What is Paleo?

Paleo, also known as Primal, Caveman, and Stone Age diet draws its core principles from our hunter-gatherer, ancestral lifestyle and combines those with modern scientific research and a good dose of common sense. The diet has gained a huge following lately and as a result it is often scrutinised, misrepresented, and often misunderstood. The thing about Paleo is that it’s not really a new diet. The lifestyle – yes it’s much more than a diet – has been around for many years.

The movement had a niche following until a couple of books – The Paleo Solution by biochemist Robb Wolf and The Primal Blueprint by former athlete Mark Sisson – hit the best sellers list and spread the Paleo message into the mainstream. There was also original The Paleo Diet book by Dr.Loren Cordain but that didn’t take off as fast and far as the other two, well not in Australia to my knowledge. Then came the dedicated forums, blogs and Facebook pages all over the United States and here in Australia.

What you can and can’t have on a paleo diet.

If you’ve been hiding in a cave, no pun intended, and this is the first you’ve heard of the Paleo diet, here is what you need to know:

1. In today’s world we are largely deskbound, consuming packaged, processed foods, living with chronic stress, and not getting enough sleep – all of which can make us sick, fat and depressed. To achieve optimal health, the Paleo lifestyle draws it’s core principles from our ancestors who ate whole, unprocessed foods, moved more, slept better and stressed less. It’s not about re-enacting the Paleolethic era – in fact most in the Paleo community hate the term ‘Caveman diet’ – but rather recognising our genetic predisposition and applying current knowledge of how different foods and activities affect our body’s functions like metabolism, digestion, insulin sensitivity, and systemic inflammation.

2. We do not run with spears, cook on fire or go foraging in the forest. Sure, I love fishing and berry picking but I get most of my food from fresh food markets, supermarkets, butchers, fishmongers, health food stores and online suppliers. My hunting and gathering goes as far as my backyard where I grow some herbs, lettuce and chilli.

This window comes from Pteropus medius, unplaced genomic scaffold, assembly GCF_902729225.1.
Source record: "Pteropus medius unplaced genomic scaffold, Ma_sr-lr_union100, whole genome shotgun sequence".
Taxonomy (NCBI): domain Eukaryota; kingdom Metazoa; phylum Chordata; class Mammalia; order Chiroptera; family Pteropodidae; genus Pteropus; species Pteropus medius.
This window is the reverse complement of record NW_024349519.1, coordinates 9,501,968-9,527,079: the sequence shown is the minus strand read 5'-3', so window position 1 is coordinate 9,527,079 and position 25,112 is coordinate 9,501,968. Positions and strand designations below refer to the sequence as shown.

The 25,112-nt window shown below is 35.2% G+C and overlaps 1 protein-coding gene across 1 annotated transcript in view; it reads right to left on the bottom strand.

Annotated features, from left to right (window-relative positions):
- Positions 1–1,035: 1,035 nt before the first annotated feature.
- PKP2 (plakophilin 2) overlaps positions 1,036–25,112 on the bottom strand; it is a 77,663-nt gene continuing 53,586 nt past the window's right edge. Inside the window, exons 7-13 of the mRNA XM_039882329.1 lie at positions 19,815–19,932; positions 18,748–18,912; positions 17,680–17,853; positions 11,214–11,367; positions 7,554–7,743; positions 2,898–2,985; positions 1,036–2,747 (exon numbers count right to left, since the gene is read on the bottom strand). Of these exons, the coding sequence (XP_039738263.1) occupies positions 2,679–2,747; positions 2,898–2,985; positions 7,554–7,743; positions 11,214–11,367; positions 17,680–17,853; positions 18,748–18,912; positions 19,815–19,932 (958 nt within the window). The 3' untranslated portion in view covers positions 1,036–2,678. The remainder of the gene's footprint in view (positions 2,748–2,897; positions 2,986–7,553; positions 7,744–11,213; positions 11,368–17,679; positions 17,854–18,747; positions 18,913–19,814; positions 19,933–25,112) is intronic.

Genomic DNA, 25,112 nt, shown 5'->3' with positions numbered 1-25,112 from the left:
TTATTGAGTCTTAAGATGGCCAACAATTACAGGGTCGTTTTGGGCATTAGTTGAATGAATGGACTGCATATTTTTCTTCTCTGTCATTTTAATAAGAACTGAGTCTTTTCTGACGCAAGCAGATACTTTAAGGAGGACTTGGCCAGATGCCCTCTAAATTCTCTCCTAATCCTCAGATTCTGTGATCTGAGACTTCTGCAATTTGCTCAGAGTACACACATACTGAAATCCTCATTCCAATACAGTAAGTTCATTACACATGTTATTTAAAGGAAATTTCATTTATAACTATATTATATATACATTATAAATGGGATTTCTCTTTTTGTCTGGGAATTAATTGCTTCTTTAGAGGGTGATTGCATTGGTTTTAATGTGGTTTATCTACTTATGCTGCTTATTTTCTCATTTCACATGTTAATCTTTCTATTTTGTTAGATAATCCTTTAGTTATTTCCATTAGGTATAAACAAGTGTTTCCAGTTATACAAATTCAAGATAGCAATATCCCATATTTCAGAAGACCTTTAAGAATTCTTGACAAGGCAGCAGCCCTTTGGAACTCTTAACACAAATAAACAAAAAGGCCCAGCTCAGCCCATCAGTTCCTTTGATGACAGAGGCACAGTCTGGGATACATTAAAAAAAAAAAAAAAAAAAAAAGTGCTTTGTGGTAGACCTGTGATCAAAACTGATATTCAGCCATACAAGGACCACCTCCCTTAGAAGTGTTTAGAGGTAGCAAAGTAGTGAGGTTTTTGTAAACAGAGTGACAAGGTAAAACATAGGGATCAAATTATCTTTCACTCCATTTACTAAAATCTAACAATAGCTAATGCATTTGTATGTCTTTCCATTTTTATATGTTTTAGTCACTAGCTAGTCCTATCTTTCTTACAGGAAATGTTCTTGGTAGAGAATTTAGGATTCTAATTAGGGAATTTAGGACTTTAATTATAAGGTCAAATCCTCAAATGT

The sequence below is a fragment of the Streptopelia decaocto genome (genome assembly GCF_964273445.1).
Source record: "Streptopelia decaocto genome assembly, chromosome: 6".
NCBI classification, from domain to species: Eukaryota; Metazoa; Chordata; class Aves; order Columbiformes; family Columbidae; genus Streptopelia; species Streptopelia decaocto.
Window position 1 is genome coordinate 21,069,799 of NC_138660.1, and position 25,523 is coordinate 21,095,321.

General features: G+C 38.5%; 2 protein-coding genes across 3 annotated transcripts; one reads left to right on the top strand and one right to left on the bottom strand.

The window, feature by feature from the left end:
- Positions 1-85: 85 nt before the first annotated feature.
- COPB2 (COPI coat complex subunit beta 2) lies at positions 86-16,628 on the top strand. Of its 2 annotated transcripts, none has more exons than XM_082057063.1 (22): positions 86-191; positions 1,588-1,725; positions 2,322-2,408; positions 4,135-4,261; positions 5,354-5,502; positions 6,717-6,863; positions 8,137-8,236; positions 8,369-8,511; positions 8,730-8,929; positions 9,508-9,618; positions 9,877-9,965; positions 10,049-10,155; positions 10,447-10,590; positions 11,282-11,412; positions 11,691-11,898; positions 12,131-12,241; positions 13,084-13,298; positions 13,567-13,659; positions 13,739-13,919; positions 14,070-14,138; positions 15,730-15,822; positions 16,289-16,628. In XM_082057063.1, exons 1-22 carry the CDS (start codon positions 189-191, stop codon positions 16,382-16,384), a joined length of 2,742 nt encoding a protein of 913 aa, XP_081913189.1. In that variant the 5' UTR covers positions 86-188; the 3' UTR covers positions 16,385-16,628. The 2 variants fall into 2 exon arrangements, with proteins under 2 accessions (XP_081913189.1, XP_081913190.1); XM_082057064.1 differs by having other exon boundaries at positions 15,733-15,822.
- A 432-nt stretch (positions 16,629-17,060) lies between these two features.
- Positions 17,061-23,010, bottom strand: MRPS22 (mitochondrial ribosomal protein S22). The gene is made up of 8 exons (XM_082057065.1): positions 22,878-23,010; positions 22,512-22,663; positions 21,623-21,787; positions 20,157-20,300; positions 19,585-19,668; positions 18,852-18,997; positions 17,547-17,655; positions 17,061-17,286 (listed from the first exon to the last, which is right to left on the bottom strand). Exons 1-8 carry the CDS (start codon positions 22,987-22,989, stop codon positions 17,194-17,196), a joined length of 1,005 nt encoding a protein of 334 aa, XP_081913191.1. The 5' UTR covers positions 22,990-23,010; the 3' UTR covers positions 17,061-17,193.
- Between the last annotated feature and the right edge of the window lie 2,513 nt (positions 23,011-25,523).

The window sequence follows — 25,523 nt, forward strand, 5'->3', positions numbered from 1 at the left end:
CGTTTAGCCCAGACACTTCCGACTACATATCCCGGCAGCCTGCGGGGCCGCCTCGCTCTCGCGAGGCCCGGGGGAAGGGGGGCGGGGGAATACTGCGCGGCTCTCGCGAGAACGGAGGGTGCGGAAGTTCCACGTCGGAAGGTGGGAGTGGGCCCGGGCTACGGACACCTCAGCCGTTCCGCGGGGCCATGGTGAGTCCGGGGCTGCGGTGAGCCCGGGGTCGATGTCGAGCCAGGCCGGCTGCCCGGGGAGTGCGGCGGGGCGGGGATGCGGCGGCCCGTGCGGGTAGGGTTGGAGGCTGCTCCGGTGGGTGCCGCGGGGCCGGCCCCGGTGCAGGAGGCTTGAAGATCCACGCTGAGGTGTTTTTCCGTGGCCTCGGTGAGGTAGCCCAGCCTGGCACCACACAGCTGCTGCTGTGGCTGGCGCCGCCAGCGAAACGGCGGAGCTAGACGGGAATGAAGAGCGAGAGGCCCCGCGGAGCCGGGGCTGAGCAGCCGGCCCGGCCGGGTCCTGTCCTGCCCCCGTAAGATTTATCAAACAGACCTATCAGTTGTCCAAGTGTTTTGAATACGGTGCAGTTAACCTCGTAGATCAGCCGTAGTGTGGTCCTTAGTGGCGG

3. We focus on eating whole, unprocessed foods like grass-fed meat, free range poultry, wild fish, vegetables (including root vegetables,) fruit, berries, some nuts and seeds. We avoid grains, legumes, refined sugars and dairy; although dairy consumption really depends on your gut health and whether you have any auto-immunity issues. So, without going into too much detail, we avoid all these foods to control insulin sensitivity, repair gut health, increase nutrient absorption and reduce negative inflammatory effects they cause. Read more about what’s in and what’s out here.

Some recommended reading and programs:
The Paleo Solution by Robb Wolf, a must read!
The Primal Blueprint by Mark Sisson.
I Quite Sugar: an 8-week program and I Quit Sugar Cookbook by Sarah Wilson.

4. It’s not all meat, meat and meat with more meat. I probably consume as many fruits and vegetables in a day as most vegetarians (a lot of my recipes are actually vegetarian). Many of us also consume healthy dairy like full fat natural yogurt, certain cheeses and butter. Fermented, dairy products have many health benefits.

5. Even though Paleo way of eating skews towards low-carb side, by excluding grains and refined sugars, eliminating carbs is not the name of the game. The problem with the modern diet is the excessive amount of carbohydrates, especially sugar, which leads to a whole bunch of health issues related to insulin resistance, digestive problems and inflammation. While eating Paleo, we still consume plenty of carbs from vegetables, fruits, nuts and dairy.